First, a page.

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The World's First Guide to Vegas
from a Real Vegas Cocktail Waitress

 

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COCKTAILESE
WHO ORDERS WHAT?
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WANT MY JOB?
MY YUMMYS
SCRIBBLES
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FRIENDLY LINKS
FAN CLUB
WHO AM I?
MY JOSHUA
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HOME
TIPPING TIPS ORDERING TIPS FAQ
COCKTAILESE WHO ORDERS WHAT? DID YOU KNOW?
WANT MY JOB? MY YUMMYS SCRIBBLES
DIVERSIONS FRIENDLY LINKS FAN CLUB
WHO AM I? MY JOSHUA HEAR A COOL SONG

 
DAILY ROUNDS
MY FANS
MAILBAG PIC OF THE WEEK E-MAIL ME!

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Forget Ebonics, Pig-Latin, and Redneck...learn to speak Cocktailese!

Barback/Apprentice Bartender - The bartender's assistant, responsible for making sure the bar has enough beer, ice, fruit, etc.

Bar porter - The person who makes sure the bars are clean.

Beer back - Just means they want a beer in addition to another drink, usually a shot, such as, "I'll have a Jack Daniel's with a beer back."  This is really just another way of ordering two drinks at a time, which is not allowed.

Breaker - An employee who works in another employee's station while that employee goes on break.

Call-off/Call-in - To call before your shift starts that you won't be coming in to work.

Claimer - someone who checks the coin trays on the slot machines for coins or tokens, like what people do at pay phones.

Coke back - like a beer back but with, obviously, a Coke.  Some people want the alcohol on the side, kinda like ordering a salad with the dressing on the side, so they'll order a shot with a Coke back.

Comp - "Complimentary" or free, as in, "Our meal/room/show was comped."

Day Shift - Shifts that are during the daytime hours, usually 6 AM-2 PM to 3 PM-11 PM.

Dice - Craps.  As in, "She's working dice today."

Double-back - To have only 8 to 14 hours between shifts.  For example, if I work 6 PM-2 AM, then have to work 10 AM-6 PM the next morning, I would be doing a double-back.

E.D.O. - Extra Day Off.  As in, "Please submit your E.D.O.'s at least a week beforehand."

E.D.R. - Employee Dining Room.

E.O. - Early Out.  This means when someone leaves early from work, such as, "I'm taking an E.O." or "Who wants an E.O.?"

Extra Board - Employees who are on call.  These are not considered full-time employees because they work only when full-time employees take vacations, E.D.O.'s, or call in sick.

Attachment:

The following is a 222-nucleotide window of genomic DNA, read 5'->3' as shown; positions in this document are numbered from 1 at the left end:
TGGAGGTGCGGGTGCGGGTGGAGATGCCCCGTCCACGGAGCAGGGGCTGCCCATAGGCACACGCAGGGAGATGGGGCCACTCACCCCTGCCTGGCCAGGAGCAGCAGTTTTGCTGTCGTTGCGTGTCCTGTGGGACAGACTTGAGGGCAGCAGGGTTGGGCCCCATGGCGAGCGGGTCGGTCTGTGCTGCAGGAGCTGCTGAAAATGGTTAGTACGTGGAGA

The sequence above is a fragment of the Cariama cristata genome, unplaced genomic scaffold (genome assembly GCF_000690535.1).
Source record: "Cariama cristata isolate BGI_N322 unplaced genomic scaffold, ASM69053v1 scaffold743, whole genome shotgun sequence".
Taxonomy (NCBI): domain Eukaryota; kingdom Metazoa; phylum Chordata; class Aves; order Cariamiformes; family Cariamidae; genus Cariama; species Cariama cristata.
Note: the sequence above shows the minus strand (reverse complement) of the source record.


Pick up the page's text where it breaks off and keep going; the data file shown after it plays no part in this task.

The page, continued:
George - Big tipper. Old-timers used to also say "Cousin."  Who is considered a george?  Generally someone tipping $20.00 a drink or more.  Even though $5.00 and $10.00 a drink is awesome, you won't find waitresses doing back flips for it.  If it's slow and you're the only $5.00 tipper, you will get the best service.  Now here's the thing, if there's someone tipping more than you, say $100.00 a drink, and you're giving "only" $25.00, it's just your bad luck because now even though you're still a george, you'll be treated more like a georgie.  (I just made that up, there's no such thing as a "georgie.")  The point is, it's all relative.  But in normal, everyday casino life, tipping $20.00 a drink or more will get you red carpet service.

Graveyard - Shifts that start usually from 9 PM-5 AM to 5 AM-1 PM.

Juice - This usually refers to a connection an employee has with a bigwig in the company.  It can be used like, "I heard he's got juice with so-and-so," or "He was juiced in."  Gossip is rampant in a casino, and everyone has to know everyone's business, and it's always interesting to know if someone got hired based on who they know rather than what they know.  Sometimes it's an a-ha moment, like, "So that's why Joe Dumbshit hasn't been fired," kinda like, "So that's why they let Yoko Ono sing."

L.O.A. - Leave Of Absence.  There are many different types of leaves of absences.  There's maternity leave, (which seems to be an epidemic right now!), personal leave, which can be approved by the department head, and family and medical leave.

Local - Someone who lives in Vegas.  Some casinos are referred to as a "local's" casino, which is usually not on The Strip.  There are a lot more video poker machines because locals seem to like those.  The odds are better, but it takes a little know-how.  It's taken me years to understand just regular Draw Poker, but I still have to ask my boyfriend, "Which cards do I hold?"

Must be - Means that when a certain premium brand of alcohol is ordered, it "must be" the real thing.  For example, sometimes when a waitress orders Grey Goose, a super premium vodka, the bartender will give her a less expensive brand such as Absolut or even generic vodka.  But if the waitress says, "Grey Goose, must be," then the bartender will give her the real thing.  Sometimes the bartender is a dick and will still refuse, but that doesn't happen that often, especially if the waitress requesting it is known for being a good tipper.